OECD Reviews of Health Care Quality: Australia 2015

Raising Standards

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Australia’s health system functions remarkably well, despite operating under a complex set of institutions that make coordinating patient care difficult. Complications arising from a split in federal and state government funding and responsibilities are central to these challenges. This fragmented health care system can disrupt the continuity of patient care, lead to a duplication of services and leave gaps in care provision. Supervision of these health services by different levels of government can manifest in avoidable impediments such as the poor transfer of health information, and pose difficulties for patients navigating the health system. Adding to the Australian system’s complexity is a mix of services delivered through both the public and private sectors. To ease health system fragmentation and promote more integrated services, Australia should adopt a national approach to quality and performance through an enhanced federal government role in steering policy, funding and priority setting. The states, in turn, should take on a strengthened role as health service providers, with responsibility for primary care devolved to the states to better align it with hospital services and community care. A more strategic role for the centre should also leave room for the strategic development of health services at the regional level, encouraging innovation that is responsive to local population need, particularly in rural and remote areas.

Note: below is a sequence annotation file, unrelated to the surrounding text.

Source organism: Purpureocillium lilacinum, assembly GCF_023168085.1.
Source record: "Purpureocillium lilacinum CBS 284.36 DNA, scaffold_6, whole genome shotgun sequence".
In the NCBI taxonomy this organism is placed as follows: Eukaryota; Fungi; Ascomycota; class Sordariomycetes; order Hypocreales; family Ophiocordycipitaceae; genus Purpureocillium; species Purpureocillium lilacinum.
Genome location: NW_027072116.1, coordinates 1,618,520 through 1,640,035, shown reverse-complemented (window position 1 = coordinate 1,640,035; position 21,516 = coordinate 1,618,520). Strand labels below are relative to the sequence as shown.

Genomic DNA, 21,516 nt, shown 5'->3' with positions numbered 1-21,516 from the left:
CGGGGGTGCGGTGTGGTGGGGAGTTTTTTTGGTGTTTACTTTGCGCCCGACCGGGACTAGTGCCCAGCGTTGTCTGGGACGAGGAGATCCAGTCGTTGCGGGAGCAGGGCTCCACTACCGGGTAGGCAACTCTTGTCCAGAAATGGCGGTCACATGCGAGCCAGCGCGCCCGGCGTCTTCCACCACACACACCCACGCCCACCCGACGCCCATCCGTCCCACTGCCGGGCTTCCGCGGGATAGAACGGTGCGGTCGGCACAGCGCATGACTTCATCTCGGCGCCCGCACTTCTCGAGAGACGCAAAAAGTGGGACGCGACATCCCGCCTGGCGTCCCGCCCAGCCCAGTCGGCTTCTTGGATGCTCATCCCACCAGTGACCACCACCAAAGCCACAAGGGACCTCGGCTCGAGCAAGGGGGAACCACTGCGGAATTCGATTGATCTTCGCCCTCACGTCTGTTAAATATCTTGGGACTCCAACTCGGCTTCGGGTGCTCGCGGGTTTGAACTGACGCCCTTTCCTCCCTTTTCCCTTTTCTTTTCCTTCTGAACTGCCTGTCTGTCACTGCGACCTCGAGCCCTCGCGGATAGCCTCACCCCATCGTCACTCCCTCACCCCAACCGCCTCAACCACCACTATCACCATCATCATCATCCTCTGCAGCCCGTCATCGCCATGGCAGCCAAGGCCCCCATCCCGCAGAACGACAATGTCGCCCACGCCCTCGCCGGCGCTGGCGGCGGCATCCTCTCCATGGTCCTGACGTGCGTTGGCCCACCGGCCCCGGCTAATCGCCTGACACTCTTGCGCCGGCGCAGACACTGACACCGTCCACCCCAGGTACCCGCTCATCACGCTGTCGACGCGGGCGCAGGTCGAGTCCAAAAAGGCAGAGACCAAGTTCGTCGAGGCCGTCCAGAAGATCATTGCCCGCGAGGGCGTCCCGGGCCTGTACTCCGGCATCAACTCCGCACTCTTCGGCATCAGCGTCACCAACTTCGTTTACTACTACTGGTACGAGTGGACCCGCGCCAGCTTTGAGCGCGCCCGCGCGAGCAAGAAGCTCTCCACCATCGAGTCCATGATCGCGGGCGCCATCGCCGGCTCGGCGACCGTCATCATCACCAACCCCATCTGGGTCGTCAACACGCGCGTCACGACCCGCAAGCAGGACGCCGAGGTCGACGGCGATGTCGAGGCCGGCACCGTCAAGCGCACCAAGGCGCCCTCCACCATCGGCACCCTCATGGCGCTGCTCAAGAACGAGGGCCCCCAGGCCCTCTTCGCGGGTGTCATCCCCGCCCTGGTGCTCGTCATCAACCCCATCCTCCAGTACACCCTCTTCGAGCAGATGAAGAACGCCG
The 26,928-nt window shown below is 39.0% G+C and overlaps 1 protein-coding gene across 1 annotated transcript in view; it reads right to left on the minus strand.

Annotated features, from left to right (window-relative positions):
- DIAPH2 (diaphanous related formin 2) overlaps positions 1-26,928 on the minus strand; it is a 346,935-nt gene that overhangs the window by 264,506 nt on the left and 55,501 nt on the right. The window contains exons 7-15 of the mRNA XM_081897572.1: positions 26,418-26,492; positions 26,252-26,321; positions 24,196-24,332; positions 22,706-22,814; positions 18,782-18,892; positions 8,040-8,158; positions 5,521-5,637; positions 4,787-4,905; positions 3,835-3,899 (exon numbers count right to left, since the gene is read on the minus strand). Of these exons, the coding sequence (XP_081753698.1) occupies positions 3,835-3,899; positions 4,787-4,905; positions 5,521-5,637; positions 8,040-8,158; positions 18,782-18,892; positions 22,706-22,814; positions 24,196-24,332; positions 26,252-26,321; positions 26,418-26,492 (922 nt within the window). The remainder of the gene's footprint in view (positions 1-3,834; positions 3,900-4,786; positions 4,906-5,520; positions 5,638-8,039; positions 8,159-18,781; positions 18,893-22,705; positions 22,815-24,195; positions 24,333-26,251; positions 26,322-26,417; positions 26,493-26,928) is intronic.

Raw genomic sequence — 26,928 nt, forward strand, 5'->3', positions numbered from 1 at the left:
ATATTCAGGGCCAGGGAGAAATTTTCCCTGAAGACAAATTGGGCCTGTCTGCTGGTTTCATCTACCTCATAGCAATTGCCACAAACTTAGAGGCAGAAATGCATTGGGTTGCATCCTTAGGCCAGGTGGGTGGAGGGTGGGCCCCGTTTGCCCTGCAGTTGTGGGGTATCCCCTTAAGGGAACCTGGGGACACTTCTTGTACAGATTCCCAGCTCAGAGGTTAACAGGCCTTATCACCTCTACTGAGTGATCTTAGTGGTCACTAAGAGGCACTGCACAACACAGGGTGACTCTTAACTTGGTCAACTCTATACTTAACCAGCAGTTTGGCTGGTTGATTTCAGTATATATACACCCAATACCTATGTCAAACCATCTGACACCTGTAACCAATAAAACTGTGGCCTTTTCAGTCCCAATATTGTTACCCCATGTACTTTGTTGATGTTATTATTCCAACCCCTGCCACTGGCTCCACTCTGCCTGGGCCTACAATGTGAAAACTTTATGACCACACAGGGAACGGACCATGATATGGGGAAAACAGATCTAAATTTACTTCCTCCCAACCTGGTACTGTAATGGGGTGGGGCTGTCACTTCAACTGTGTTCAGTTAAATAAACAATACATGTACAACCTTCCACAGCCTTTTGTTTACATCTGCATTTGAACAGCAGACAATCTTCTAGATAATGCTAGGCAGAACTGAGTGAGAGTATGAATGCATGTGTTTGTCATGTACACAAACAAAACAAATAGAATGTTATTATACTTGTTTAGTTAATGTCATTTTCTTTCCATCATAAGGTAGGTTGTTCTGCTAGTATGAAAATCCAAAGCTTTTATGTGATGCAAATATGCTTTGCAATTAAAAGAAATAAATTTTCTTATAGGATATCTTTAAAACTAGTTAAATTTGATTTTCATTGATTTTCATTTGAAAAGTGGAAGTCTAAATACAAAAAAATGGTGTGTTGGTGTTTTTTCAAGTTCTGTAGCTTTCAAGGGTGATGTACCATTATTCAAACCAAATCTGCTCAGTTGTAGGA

Improving the quality of health care in rural and remote Australia

Australia’s geographical vastness compounds the complexity of its health system and poses unique predicaments for health service delivery. While efforts have been made to address some of these problems, much of the policy conversation thus far has revolved around improving access and workforce shortages that are critical in some parts of the country. Little is known about the quality and outcomes of health care services delivered to rural and remote communities in Australia. Adding to the challenge, Aboriginal and Torres Strait Islander people continue to considerably trail the non-Indigenous population in relation to life expectancy and other health status indicators. In Australia’s most remote areas, Aboriginal and Torres Strait Islander people account for almost half the population, highlighting the importance of culturally competent services. While more health professionals would help, strong governance, innovations in funding, creative thinking and a smarter use of technologies are all required. While efforts to improve access to health care should continue, these should be accompanied by an equal emphasis on measuring and improving quality.


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